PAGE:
In addition to improving results, I was eager to create alignment and
instill team spirit, so I short-circuited my vetting process. I’d started with
a number of candidates, but I only interviewed this one. Everybody was
excited about this hire.
However, within a week, I realized I’d made a mistake. My hire had 100%
popular support, but was also 100% wrong. He turned out to be toxic
to our frm and could have ruined the company.
This experience taught me a big lesson: the importance of developing
and staying true to a decision-making process. A survey by McKinsey
Quarterly found that 60 percent of executives make bad decisions
as frequently as good ones. That stat shows that there’s room for
improvement. I would argue that if you want to be a high-performing
CEO, you must develop a core competency in decision-making. I
believe that all CEOs need to experience this shift, recognizing that how
they arrive at a decision is just as important as what decision they make.
The four drivers in evolving decision-making as a discipline
Today, as an experienced CEO, I approach decisions diferently. I treat
decision-making as a discipline and consciously apply a structured
framework when making choices. My experience has revealed four
drivers that infuence the evolution of the chief decision-maker:
purpose, mindset, rigor, and time and space. The new CEO and
seasoned CEO tend to respond diferently to these drivers. It took many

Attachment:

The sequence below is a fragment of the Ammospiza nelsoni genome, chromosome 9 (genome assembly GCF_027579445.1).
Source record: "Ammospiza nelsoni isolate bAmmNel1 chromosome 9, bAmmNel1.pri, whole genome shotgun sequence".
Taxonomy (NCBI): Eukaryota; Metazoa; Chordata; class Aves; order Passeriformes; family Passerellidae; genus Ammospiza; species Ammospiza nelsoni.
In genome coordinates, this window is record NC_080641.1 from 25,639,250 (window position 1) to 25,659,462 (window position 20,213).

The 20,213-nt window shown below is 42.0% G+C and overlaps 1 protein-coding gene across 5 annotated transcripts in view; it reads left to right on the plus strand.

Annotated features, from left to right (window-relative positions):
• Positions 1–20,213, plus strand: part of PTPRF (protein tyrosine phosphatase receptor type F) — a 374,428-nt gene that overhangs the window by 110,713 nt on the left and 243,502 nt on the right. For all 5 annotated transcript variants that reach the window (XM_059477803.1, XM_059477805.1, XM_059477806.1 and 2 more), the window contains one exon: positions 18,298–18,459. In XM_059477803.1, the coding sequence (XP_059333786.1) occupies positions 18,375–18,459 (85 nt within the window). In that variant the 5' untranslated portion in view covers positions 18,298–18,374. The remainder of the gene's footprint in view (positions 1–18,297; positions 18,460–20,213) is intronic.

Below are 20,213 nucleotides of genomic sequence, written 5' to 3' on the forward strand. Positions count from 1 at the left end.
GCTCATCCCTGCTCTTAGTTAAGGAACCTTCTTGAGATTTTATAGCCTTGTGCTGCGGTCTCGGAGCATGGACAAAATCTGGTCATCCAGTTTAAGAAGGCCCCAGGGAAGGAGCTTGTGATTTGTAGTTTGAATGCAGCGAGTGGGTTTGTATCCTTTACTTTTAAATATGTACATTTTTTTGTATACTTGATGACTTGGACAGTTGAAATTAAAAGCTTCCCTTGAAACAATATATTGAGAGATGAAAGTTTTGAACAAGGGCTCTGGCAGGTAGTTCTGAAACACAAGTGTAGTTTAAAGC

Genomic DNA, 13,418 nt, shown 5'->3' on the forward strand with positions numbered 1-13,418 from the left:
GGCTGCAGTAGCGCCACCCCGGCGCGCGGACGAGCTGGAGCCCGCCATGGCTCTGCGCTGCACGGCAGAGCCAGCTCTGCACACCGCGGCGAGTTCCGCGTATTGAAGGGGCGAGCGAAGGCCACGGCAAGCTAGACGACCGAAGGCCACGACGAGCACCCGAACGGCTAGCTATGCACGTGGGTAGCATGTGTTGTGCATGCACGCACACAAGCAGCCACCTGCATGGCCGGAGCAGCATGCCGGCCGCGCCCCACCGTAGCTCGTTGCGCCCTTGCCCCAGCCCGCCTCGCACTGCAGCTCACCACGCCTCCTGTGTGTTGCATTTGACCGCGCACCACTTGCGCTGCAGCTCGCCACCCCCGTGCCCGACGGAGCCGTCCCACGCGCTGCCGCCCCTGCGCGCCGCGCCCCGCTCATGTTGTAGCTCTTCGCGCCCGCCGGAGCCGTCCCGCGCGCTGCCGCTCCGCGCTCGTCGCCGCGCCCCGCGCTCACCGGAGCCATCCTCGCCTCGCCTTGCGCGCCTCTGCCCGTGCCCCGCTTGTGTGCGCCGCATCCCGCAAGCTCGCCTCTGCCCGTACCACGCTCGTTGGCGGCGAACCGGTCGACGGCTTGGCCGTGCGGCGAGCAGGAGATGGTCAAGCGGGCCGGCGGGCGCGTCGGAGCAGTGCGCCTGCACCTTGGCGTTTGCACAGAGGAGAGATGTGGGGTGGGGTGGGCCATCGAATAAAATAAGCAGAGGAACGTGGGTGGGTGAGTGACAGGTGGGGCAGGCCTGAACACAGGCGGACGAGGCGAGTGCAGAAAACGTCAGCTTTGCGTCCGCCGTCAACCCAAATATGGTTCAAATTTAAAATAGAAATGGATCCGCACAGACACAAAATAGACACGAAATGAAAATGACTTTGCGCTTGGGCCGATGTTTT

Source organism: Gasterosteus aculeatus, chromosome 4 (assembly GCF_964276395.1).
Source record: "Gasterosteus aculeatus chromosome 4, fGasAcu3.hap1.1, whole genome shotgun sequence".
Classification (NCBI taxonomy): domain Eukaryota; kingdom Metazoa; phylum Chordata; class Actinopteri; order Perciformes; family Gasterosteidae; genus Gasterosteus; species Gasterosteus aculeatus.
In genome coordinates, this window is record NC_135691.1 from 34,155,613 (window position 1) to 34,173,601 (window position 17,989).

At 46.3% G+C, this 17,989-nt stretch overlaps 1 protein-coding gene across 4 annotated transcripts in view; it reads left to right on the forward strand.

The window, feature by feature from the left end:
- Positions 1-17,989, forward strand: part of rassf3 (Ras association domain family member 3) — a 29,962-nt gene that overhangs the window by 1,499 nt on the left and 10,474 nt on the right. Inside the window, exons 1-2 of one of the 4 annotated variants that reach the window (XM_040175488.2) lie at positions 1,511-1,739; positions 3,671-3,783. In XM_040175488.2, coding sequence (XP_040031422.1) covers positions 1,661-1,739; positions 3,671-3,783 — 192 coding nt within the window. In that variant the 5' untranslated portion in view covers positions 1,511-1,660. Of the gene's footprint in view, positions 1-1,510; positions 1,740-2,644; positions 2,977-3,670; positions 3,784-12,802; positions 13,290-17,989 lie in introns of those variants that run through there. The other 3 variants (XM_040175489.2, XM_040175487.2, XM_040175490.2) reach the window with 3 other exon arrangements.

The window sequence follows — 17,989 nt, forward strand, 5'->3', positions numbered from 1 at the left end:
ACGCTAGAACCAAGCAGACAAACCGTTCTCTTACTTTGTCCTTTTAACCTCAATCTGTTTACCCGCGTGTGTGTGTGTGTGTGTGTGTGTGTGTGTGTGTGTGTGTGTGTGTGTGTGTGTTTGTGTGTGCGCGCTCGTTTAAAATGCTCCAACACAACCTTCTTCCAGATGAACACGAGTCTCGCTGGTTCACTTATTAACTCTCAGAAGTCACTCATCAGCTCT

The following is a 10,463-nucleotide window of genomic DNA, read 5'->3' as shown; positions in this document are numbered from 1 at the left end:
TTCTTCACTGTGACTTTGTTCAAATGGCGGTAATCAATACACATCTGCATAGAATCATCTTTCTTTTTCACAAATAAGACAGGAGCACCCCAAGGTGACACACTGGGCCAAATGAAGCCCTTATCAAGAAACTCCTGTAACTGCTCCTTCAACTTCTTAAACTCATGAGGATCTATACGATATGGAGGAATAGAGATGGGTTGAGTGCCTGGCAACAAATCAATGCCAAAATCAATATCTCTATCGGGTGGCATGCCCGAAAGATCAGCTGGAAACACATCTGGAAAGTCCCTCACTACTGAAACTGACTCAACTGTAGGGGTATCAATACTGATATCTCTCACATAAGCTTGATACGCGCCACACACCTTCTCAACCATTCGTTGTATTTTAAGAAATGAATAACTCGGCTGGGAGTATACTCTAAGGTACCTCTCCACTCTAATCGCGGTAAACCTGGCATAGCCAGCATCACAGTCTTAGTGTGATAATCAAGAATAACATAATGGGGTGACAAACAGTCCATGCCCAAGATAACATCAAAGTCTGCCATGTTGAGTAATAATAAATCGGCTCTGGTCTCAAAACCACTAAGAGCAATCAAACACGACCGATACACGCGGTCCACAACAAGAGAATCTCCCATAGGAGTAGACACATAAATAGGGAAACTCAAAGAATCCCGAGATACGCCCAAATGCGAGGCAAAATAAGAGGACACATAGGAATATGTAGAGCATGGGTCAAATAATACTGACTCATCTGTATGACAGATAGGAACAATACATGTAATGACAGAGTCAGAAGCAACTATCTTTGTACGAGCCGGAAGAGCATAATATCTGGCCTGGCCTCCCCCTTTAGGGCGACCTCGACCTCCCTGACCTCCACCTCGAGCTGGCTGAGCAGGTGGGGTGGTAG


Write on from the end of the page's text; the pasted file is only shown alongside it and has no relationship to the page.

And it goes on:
years to develop and refne my approach, but it allows me to make
better decisions, faster.
1. Ground yourself in purpose
If you’re a new CEO, you may have developed a form of tunnel vision,
focusing on only your department’s goals instead of the big picture.
When you step in to the CEO role, you have to think about what benefts
the company as a whole. That’s one of the big distinctions that comes
with moving up into the CEO role. The complexity makes decision-making more challenging, regardless of company size.
It’s also difcult to make decisions if you’re unclear what your company
stands for. Having that flter is vital for me. When I’m evaluating a decision,
I always ask myself: Does this decision align with my company’s mission,
vision and purpose? Will it beneft the organization as a whole? Does it
accurately refect our values and beliefs? If I can answer “yes” to these
questions, I know I’m on the right track.
2. Shift your mindset
A less-experienced CEO might hold a limiting belief that there’s only
one right answer to any given situation. Experience tends to show that
good choices come from thoughtful processes, and that there’s more
than one right answer. It’s liberating to realize there are many options,
and the best one is the one in which you’ve invested the time, energy
Putting ego aside is also important. Over time I’ve developed the
awareness to check my ego and make decisions based on their impact
on my company. A company-frst mentality provides the clarity and
honesty to approach problem-solving efectively.
The journey of the
maker By Sam Reese CEO, Vistage Worldwide, Inc.
It was a tumultuous time in the business, when I took my frst CEO position. The dot-com bubble had just burst,
impacting our bottom line. I needed to hire a new division head, and received the same referral by several sources. They
were selling this candidate hard. He had the big-name credentials and knew our business; everybody loved this person.